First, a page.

A study of sayings and pithy expressions that often guide people in their beliefs and choices in life is very interesting. Each generation has historically had such catchy sayings. In our generation, one phrase that has not only become popular but also binding is the expression, "politically correct." Many are now using the saying as authority for what is religiously believed, taught, and practiced. If a matter is not politically correct, then it is automatically wrong. In fact, there is a large influential movement in America today that not only wants "politically correct" to be influential in shaping beliefs, but they also want to legalize the saying to the point that any deviation from politically correct is civilly illegal. Hence, civil law is viewed as the determination of morality.
Allow me to say at the onset that the Christian is to submit to civil law (I Pet. 2: 13). However, when there is a conflict between civil law and God's law as such (the Bible), God's law must take priority (Acts 5: 29). God's word is the sole authority for religious belief and practice (I Pet. 4: 11). In fact, God's word is so important that to go beyond Jesus' teaching means that one does not have God (2 Jn. 9-11). Let us now turn our attention to some politically incorrect matters.
We are politically incorrect in that we practice discrimination. Please pay special attention to what I am saying. In one sense, God is no respecter of persons (Acts 10: 34, 35). It matters not if one is white, black, or green, if one seeks and obeys God, that person is accepted by God and is to also be accepted by God's people (Phile. vs. 5). However, what we have in America today is distorted reasoning regarding discrimination. If there is a standard set for passing a test and the teacher fails those who do not come up to the standard or criteria, then we hear the cry, "discrimination," especially if one of a minority class is involved in the failure. It has reached the point that businesses are often "forced" into hiring incompetent workers based on, "You must not discriminate." In this sense, God does discriminate. God shall judge all men based on their works, according to Romans 2: 6. Man deems such politically incorrect, alas.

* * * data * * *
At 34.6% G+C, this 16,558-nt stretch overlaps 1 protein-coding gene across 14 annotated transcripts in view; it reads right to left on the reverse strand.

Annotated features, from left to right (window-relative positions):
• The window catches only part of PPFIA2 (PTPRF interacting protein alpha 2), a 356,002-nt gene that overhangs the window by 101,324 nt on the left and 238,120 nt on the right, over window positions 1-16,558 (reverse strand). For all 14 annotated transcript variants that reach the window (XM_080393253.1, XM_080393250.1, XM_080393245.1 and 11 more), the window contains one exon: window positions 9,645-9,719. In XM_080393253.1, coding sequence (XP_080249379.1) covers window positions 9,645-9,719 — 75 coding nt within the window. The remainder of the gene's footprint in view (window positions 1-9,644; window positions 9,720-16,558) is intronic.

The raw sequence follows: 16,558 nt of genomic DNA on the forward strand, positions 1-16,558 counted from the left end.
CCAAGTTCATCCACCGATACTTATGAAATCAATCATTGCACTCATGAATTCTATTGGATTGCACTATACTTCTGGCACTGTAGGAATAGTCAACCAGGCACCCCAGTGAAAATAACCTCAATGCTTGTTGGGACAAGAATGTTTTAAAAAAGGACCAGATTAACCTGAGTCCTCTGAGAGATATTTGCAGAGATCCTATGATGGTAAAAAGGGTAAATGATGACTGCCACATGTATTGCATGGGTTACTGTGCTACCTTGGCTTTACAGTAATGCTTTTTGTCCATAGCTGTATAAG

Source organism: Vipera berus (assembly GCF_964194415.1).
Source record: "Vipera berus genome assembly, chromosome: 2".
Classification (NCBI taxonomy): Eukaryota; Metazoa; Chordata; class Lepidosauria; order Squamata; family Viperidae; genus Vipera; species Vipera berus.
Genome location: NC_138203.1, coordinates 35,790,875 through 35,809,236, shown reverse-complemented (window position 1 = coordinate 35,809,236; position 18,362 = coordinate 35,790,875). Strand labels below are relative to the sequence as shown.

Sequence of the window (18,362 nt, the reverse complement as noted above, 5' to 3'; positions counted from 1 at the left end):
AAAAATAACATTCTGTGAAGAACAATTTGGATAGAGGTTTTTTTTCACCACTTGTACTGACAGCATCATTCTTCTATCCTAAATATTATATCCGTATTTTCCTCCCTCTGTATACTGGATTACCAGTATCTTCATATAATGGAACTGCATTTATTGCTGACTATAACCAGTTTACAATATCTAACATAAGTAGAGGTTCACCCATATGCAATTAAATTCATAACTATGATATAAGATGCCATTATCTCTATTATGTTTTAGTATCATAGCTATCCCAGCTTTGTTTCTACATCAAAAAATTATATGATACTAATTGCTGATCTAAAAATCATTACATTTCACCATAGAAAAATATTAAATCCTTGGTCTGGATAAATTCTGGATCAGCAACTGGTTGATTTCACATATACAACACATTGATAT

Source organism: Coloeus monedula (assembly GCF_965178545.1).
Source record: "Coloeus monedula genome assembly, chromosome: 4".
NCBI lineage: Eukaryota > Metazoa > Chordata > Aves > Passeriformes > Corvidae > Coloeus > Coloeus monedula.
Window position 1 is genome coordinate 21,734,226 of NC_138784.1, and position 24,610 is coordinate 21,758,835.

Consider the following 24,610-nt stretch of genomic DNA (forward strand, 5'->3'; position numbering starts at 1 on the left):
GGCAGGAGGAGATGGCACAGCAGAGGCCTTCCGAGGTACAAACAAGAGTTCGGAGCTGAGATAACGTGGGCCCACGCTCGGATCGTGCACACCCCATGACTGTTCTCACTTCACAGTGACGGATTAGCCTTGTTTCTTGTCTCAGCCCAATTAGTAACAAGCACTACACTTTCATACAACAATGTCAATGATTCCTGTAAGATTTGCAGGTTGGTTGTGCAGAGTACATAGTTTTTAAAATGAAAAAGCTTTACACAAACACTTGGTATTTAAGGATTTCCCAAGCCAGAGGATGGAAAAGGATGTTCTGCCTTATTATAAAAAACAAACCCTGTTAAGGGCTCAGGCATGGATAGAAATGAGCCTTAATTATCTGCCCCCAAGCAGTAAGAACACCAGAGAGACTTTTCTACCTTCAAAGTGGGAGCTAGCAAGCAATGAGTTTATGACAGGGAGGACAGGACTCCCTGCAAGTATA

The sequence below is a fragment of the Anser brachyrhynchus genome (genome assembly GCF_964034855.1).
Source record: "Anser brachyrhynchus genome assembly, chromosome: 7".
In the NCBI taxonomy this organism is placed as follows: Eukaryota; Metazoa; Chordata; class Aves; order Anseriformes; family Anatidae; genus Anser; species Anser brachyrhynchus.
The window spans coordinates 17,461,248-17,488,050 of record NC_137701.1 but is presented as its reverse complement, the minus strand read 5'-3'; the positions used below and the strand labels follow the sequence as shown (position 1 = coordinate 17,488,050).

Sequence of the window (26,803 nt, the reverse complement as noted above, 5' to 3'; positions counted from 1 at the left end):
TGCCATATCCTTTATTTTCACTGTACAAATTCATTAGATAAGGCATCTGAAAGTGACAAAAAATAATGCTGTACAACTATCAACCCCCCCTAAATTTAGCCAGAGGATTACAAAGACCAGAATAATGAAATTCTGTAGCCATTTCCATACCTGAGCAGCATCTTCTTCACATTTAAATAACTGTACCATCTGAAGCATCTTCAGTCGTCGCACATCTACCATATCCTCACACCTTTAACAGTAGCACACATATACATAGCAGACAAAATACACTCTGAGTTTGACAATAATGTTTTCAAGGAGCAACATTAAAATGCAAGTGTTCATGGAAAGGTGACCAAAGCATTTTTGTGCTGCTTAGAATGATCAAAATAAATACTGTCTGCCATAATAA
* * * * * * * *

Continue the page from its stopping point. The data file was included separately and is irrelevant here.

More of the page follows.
Total unqualified allegiance to God. The scriptures are very clear in teaching that half-hearted service to God is not acceptable. One is to, "Seek first the kingdom of God, and his righteousness " (Matt. 6: 33). Jesus said, "No man can serve two masters Ye cannot serve God and mammon" (Matt. 6: 24). A large number of religionists practice religion, but up to a point. They view the belief that God comes over all else as radicalism and even a threat to the "powers that be." To be fully dedicated to God is, therefore, considered politically incorrect.
The husband is the head, the wife is to be in subjection. The scriptures teach the subservience of the wife to her husband (Eph. 5: 22, 23). To the dismay of moderns, the scriptures teach in plain language regarding wives, " obedient to their own husbands " (Tit. 2: 5). The husband and wife are over the children in the family unity. I am sure that I do not have to tell you that such teaching is considered politically incorrect.
As you ponder the foregoing teaching, there is not a hint of any contextual influence to limit, modify, or weaken the teaching. In other words, such teaching regarding headship in the family was not just a First Century matter and therefore inapplicable today.